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'The Revenant' Review (Film)
Dialogue
Acting
Shock Factor
Plot Development
Visuals
4.0/FIVE
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Directed by Alejandro G. Iñárritu and starring Leonardo DiCaprio in his umpteenth attempt at acquiring that elusive Oscar, The Revenant is partly based on the experiences of American frontiersman, fur trapper, and explorer Hugh Glass.

Now time for a brief history lesson. Ready kids?

In 1823 in South Dakota while on a fur-trading venture, Hugh Glass was mauled by a grizzly bear and left for dead by his fellow travellers. Amazingly, Glass survived and despite his broken leg and back wounds, was able to travel 200 miles to Fort Kiowa.

After returning, Glass was reportedly known thereafter as ‘the revenant.’

This film obviously embellished and exaggerated certain facts for dramatic effect, but that doesn’t change the impact of the story. Ultimately, it retells the true story of a man who survived something life changing and allegedly sought revenge against those who’d deserted him.

The scene where Glass (DiCaprio) is actually attacked by the bear is a breath-taking piece of cinema, and DiCaprio himself claimed that the scene ‘breaks cinema boundaries.’ Using some of the most impressive VFX I have ever seen, you’d be forgiven for thinking the bear itself was real. It lasted over five minutes and saw Glass tossed around, mauled, and crushed by the bear as it protects its cubs. The entire scene is relatively silent apart from the grunts of the bear and the terrifying screams from Glass, which makes the entirety of the scene bone-chillling.

The sole focus of the film is on DiCaprio’s portrayal of Glass which is phenomenal, but I think the focus on DiCaprio can easily cause Tom Hardy’s performance as John Fitzgerald to be overlooked. Hardy’s portrayal of Fitzgerald is another great example of how Hardy is able change his appearance, voice, and demeanour as he did for his roles in The Dark Knight Rises, Bronson, and Legend. I didn’t even realise it was him until halfway through the film.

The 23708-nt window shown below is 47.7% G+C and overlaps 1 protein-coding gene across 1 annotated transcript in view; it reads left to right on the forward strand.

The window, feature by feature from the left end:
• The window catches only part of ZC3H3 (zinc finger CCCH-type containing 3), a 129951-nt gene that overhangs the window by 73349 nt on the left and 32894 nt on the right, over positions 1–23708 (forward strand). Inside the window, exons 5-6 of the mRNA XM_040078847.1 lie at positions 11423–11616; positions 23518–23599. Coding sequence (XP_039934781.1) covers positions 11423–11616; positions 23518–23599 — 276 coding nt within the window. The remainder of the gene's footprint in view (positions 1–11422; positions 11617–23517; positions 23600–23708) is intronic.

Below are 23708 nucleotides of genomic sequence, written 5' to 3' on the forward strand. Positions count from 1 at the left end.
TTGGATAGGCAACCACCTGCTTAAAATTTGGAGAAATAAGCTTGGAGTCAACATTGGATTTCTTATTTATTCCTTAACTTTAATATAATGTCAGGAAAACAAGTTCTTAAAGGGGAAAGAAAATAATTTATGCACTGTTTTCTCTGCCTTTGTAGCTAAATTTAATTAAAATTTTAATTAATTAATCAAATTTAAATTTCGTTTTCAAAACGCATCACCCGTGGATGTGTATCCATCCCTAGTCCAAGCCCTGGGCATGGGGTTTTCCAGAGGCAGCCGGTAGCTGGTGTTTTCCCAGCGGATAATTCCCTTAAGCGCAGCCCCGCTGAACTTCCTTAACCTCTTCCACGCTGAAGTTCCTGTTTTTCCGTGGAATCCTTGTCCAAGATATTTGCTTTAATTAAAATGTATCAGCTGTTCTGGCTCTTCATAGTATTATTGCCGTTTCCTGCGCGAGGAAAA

Let the history lesson continue:

John Fitzgerald was allegedly one of the men who left Glass for dead when they were charged with staying with him until he died and then burying him. I guess he didn’t really bank on him surviving a bear attack and crawling 200 miles for his sweet, sweet revenge. The real-life Hugh Glass supposedly spared Fitzgerald’s life as he was now a soldier of the US army, but DiCaprio’s Glass was a lot less forgiving.

But yes, as always, DiCaprio’s performance is remarkable and you can see this as you watch the film. A majority of his scenes involve himself acting alone, which I imagine can’t be easy, and even the scenes that do involve interaction are hampered by the character’s slashed throat. So there might not have been that many lines to learn, but DiCaprio did claim that he could name ’30 or 40 sequences that were some of the most difficult things I’ve ever had to do…going in and out of frozen rivers…sleeping in animal carcasses…enduring freezing cold and possible hypothermia constantly.’ Now that is dedication.

DiCaprio’s willingness to actively partake in these scenes on location to make them as real as possible is a credit to himself as an actor and proof that he is always capable of going that extra mile.

DiCaprio’s extraordinary performance as Glass was recently recognised as he did win his third Golden Globe award for Best Actor, but throughout the film this man survives a mauling by a bear, sleeps naked inside a hollowed out horse, and watches his only son murdered in front of his very eyes. Give this man a damn Oscar!